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The facts are known, the outcome is not

People can disagree on whether or not Donald Trump should be removed from office. That is our right. But there can be no disagreement about the facts. 

Trump would be, technically, the third president to be impeached, following Andrew Johnson — among other things for his removal of Secretary of War Edwin Stanton —  and Bill Clinton (for having sexual relations with that woman and then lying about it under oath). Obviously Nixon was on his way but chose to flee the scene rather than undergo trial. Of those impeached, none have been removed from office. 

Impeachment is a vital aspect of the checks and balances system that has (somewhat) kept our democracy true to its primary promise of being a government for the people, by the people. Impeachment ensures that Congress has the ability to investigate the executive branch when wrongdoing is suspected. This, in turn, ensures an executive branch that can be held accountable instead of becoming tyrannical. Our nation has evolved in many ways in the 200-plus years since the creation of the Constitution, making many things our founders said and wrote then not applicable or relevant today. However, the checks and balances between branches of government, the pillars of the system itself, must remain strong in order for the nation to function in any recognizable way. 

Trump has admitted to the crime that started the impeachment inquiry. According to the Federal Elections Commission it is illegal to solicit foreign assistance, or anything of value, in a United States election. Not only did Donald Trump ask President Volodymyr Zelensky of Ukraine to investigate the Bidens, he — on national television — asked that China open an investigation into the Bidens. These are two, well-documented instances of the president soliciting assistance — something that would be of value to his reelection campaign — from foreign countries. The crimes aside, there is also the moral dilemma of a president asking foreign nations to investigate U.S. citizens he doesn’t like or agree with. Importantly, regardless of what your opinion of the Bidens is, whether or not crimes were committed by Hunter Biden and the company he worked for — there is not yet any evidence to suggest such crimes — Trump’s actions are still a crime.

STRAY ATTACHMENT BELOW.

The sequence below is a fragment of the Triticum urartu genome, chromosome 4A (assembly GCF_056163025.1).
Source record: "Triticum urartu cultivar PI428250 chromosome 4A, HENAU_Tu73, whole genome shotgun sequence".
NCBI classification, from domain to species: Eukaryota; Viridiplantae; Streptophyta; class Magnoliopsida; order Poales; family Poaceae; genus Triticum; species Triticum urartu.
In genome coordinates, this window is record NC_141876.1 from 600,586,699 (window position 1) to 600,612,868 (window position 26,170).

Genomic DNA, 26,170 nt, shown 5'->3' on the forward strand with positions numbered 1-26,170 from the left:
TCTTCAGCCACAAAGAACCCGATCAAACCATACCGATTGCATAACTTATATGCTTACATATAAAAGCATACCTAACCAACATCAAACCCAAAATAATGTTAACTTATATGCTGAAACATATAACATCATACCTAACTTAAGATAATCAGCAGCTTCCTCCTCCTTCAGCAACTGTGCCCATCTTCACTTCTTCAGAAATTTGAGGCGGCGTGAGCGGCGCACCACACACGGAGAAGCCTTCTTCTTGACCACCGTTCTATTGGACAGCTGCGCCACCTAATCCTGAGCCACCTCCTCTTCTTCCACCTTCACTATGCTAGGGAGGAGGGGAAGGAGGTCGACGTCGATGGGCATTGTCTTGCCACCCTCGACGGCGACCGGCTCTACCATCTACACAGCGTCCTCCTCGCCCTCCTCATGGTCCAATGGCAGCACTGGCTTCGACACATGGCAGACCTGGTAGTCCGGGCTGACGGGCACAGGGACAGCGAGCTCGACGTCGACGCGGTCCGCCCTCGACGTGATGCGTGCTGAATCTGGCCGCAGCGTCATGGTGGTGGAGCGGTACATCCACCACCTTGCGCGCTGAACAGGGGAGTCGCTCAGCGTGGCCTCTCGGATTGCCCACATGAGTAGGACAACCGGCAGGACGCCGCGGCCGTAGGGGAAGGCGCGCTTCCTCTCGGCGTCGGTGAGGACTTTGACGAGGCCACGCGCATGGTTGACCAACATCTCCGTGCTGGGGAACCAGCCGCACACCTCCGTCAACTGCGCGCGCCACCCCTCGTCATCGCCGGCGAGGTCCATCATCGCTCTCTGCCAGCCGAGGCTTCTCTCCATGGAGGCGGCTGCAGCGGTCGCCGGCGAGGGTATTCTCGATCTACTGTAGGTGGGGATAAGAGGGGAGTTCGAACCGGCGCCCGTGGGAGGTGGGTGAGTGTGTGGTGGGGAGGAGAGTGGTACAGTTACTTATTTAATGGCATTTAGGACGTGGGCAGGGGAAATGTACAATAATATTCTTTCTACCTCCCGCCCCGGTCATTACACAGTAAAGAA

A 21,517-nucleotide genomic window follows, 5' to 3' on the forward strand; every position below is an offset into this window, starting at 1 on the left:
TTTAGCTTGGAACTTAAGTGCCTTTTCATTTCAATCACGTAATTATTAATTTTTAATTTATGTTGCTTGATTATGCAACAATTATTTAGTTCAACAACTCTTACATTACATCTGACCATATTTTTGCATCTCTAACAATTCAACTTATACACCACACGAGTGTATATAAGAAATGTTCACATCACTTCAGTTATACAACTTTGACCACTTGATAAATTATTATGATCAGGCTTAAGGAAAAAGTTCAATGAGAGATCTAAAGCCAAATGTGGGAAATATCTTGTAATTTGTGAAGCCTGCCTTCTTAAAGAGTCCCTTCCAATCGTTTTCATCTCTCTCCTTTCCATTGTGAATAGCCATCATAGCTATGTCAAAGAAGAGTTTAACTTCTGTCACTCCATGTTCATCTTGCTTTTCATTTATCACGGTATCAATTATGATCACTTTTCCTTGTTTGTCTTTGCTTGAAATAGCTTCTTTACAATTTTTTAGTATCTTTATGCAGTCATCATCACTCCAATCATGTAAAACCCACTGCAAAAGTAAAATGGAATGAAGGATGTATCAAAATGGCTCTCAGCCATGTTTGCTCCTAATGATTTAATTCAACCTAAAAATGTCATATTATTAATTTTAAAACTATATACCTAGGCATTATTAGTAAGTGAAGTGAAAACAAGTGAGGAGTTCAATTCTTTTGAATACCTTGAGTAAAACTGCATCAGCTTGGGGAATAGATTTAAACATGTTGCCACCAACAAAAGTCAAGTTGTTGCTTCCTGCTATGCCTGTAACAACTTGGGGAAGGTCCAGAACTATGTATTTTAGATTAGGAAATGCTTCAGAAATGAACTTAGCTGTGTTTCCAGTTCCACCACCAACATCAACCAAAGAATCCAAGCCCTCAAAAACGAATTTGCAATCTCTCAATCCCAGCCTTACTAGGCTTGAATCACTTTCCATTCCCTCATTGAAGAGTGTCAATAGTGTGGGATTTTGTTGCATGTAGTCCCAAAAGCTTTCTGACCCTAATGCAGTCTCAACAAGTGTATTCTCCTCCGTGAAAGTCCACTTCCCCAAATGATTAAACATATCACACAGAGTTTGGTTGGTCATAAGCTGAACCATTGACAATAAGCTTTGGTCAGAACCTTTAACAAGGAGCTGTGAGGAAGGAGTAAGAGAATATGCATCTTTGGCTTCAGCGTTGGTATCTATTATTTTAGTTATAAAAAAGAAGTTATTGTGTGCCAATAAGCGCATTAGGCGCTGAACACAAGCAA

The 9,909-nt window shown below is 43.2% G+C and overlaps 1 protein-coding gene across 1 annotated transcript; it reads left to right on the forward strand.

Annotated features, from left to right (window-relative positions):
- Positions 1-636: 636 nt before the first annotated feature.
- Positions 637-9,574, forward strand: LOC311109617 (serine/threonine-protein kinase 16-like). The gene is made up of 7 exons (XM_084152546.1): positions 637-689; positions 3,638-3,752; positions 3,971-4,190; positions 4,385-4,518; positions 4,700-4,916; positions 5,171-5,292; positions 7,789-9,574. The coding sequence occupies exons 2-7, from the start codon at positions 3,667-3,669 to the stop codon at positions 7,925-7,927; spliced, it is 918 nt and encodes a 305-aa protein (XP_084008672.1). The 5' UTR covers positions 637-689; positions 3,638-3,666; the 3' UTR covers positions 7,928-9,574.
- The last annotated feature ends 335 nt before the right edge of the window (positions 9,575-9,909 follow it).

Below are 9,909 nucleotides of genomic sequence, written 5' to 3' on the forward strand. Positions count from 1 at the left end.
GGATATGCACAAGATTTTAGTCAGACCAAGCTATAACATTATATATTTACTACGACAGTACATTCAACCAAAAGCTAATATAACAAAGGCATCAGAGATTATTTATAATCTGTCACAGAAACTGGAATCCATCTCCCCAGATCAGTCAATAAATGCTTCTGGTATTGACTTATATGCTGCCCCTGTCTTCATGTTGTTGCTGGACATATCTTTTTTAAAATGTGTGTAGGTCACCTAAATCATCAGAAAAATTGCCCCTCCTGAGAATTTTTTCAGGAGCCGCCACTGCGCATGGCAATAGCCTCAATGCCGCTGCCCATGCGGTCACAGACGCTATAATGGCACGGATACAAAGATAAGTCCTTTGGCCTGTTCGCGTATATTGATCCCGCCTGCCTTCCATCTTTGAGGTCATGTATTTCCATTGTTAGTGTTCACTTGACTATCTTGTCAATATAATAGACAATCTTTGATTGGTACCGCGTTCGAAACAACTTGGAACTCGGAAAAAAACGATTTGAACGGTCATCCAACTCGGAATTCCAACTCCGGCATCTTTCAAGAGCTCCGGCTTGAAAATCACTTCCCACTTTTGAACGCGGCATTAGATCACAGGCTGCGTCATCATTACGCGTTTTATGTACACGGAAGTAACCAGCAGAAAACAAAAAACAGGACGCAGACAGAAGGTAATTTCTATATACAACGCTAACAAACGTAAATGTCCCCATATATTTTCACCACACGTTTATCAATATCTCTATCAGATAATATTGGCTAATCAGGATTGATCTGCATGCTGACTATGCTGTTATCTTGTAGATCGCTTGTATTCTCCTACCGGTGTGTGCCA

Now the White House has announced it will not cooperate with the impeachment inquiry because it is “partisan and unconstitutional.” This is in itself another impeachable offense as he is acting in contempt of Congress (obstructing the work of Congress, or any of its committees). The impeachment is not partisan or unconstitutional, though one could have expected this response since Trump has shown his inability to handle dissenters. He recently described the whistle-blower who exposed the crime as treasonous. Imagine that — we are now a country in which the president calls people who disagree with him or call him out on wrongdoing treasonous. That is not treason, it is our right, granted us in the Constitution as United States citizens. 

At least two of the 11 articles of impeachment against Andrew Johnson included his public speaking. The Congress then regarded it as a high crime that Johnson “make and declare, with a loud voice, certain intemperate, inflammatory and scandalous harangues, and therein utter loud threats and bitter menaces, as well against Congress as the laws of the United States …  amid the cries, jeers and laughter of the multitudes then assembled in hearing.” 

By this standard, if held accountable for his divisive speech (even if we didn’t consider his Twitter public speech, though we should), Donald Trump would have been impeached several times over. But we no longer hold him to the same standards to which past presidents have been held. 

Let us not slip even further in upholding those standards. As a nation we should at the very least admit and understand the crimes the president has committed. From there it is up to each person, and ultimately to Congress, to determine whether those crimes constitute removal from office. The spotlight will be trained on Republican congressmen as they must decide whether to continue blindly following Trump through the mud in exchange for the support of his base, or to put democracy above party and uphold the constitutional ability for Congress to check a president acting outside the bounds of law. 

(Hannah McLeod is a 2018 graduate of Appalachian State who lives in Waynesville. This email address is being protected from spambots. You need JavaScript enabled to view it.)

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